To determine whether the timing of exposure was associated with neuroblastoma, exposures were evaluated in two time windows representing the period from 1 month before conception through the end of pregnancy and the period from birth to diagnosis. Exposures during the childhood period were evaluated only for children older than 3 months of age at diagnosis. To evaluate whether the effects of pesticide exposure differed in clinical and biological subgroups of neuroblastoma, which might define etiologically homogeneous subgroups, analyses were stratified by the child’s age, and for cases, the tumor’s stage and MYCN amplification status.

Back to Top | Article Outline

Analysis

The relation between residential pesticide exposures and neuroblastoma was evaluated by estimating the odds ratios (ORs) for both parents reporting use (ORB) and either parent reporting use (ORE) and 95% confidence intervals (CIs) using unconditional logistic regression. The matching factor, child’s age, was assessed as a continuous variable and as a group of indicator variables categorizing age into 6-month strata. Because the continuous form of age adequately accounted for the effects of age and met the linearity requirements of logistic models, it was included in all models. The potential confounding effects of race, household income, maternal age, and education were also evaluated. Of these, only household income was retained in the final analyses, based on the change in the OR with its inclusion and on its weak association with pesticide use and neuroblastoma in these data.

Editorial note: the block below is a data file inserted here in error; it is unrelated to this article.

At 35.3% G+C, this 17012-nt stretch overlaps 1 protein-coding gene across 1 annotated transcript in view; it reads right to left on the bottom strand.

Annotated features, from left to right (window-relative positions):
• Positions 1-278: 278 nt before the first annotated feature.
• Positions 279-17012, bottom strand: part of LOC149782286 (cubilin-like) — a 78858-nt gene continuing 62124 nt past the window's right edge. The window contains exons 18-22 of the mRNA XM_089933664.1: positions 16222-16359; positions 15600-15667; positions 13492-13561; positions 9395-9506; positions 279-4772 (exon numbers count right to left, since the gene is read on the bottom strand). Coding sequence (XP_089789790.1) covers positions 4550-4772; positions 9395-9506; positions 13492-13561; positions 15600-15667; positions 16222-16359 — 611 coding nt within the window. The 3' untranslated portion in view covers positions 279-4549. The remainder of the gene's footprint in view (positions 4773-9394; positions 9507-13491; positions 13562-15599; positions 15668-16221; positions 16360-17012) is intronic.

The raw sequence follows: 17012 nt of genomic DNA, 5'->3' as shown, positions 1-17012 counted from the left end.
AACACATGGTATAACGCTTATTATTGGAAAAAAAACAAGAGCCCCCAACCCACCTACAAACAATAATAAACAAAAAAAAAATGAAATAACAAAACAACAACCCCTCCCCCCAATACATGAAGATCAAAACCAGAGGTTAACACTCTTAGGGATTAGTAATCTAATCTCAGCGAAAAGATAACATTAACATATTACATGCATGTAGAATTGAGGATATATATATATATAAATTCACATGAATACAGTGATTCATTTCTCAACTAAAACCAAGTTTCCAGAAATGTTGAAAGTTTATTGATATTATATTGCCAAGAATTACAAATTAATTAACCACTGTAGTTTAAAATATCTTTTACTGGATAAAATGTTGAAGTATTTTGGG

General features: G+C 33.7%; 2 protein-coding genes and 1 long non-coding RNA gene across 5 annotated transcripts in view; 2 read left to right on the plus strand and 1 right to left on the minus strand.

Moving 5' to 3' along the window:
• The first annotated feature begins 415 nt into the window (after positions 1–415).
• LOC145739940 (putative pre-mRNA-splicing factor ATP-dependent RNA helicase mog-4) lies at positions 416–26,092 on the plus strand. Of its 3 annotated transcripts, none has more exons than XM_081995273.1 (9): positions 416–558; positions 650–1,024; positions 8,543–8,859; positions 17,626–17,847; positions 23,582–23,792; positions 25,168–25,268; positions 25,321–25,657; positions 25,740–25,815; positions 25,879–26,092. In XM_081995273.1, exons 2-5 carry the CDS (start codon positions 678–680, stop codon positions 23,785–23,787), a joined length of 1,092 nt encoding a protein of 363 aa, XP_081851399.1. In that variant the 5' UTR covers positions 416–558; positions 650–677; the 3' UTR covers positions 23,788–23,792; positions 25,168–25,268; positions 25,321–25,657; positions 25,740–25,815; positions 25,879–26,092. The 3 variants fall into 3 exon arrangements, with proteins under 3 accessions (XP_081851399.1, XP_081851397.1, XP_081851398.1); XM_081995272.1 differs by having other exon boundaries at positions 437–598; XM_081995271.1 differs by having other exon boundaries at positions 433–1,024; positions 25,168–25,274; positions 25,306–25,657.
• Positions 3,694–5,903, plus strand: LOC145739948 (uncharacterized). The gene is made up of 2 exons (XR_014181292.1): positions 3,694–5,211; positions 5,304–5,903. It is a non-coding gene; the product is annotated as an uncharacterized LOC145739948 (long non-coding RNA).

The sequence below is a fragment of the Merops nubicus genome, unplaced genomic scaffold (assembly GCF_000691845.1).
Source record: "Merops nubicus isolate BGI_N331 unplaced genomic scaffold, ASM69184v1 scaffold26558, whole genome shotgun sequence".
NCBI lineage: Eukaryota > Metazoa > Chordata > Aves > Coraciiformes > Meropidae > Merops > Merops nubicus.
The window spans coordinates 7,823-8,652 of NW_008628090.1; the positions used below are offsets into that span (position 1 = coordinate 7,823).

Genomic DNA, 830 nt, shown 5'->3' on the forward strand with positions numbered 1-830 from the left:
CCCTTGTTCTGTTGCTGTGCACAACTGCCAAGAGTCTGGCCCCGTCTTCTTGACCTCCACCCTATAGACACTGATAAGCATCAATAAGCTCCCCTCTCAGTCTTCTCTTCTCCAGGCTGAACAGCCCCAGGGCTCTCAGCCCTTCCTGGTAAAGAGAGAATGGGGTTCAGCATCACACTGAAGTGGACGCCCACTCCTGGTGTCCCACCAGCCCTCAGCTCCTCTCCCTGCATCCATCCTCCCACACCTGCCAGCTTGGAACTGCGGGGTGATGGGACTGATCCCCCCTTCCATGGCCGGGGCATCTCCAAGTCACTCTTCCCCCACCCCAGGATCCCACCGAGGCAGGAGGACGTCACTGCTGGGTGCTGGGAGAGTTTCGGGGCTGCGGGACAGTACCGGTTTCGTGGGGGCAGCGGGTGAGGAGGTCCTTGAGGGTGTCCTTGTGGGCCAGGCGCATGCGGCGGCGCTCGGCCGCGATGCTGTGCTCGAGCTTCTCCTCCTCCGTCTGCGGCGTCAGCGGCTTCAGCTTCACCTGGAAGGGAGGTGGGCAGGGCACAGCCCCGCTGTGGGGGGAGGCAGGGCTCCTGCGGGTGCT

To assess potential bias due to missing paternal information, analyses were conducted that used only maternal reports of pesticide use and stratified by whether the father completed an interview.

Back to Top | Article Outline

Results

Demographic characteristics were similarly distributed between cases and controls in the total study (Table 1). Twenty-five per cent of cases and 39% of controls were excluded because the father was not interviewed. Mothers of these children had slightly lower household income and education, were younger, and were less likely to be white compared with those included. Thirty cases and 18 controls were also excluded because of missing information about household income, leaving 390 cases and 296 controls available for the residential pesticide analyses.

In the total study population, pesticide use was common from the month before conception to the reference date; 65% of parents reported using pesticides in or around the home, 47% reported using lawn and garden pesticides, and 29% reported professional extermination. The proportion of mothers and fathers reporting use of these pesticides in their individual interviews was similar, but the level of agreement when both parents participated ranged from weak [home pesticides Kappa (K) = 0.2] to moderate (extermination K = 0.6, garden pesticides K = 0.4). Parental agreement was similar for cases as compared with controls. In general, subjects whose parents agreed in their reports of pesticide use were demographically similar to those whose parents disagreed, although parents in disagreement about extermination were of slightly lower income.

When both parents reported use of pesticides, the use of professional extermination was associated with neuroblastoma [ORB = 1.4 (95% CI = 0.9–2.1)], as were household pesticides [ORB = 1.6 (95% CI = 1.0–2.3)] and garden pesticides [ORB = 1.7 (95% CI = 0.9–2.1)]. These associations were not evident when only one parent reported use (Table 2). Effect estimates associated with each type of pesticide were slightly stronger for use during the childhood period than during pregnancy; however, pesticide use tended to be correlated across the two time periods. In most households, when at least one parent reported pesticide use during pregnancy, pesticide use was also reported during childhood (63% for home pesticides and 62% for garden pesticides), limiting the ability of this study to evaluate further the independent effects of pesticide exposure during specific time periods.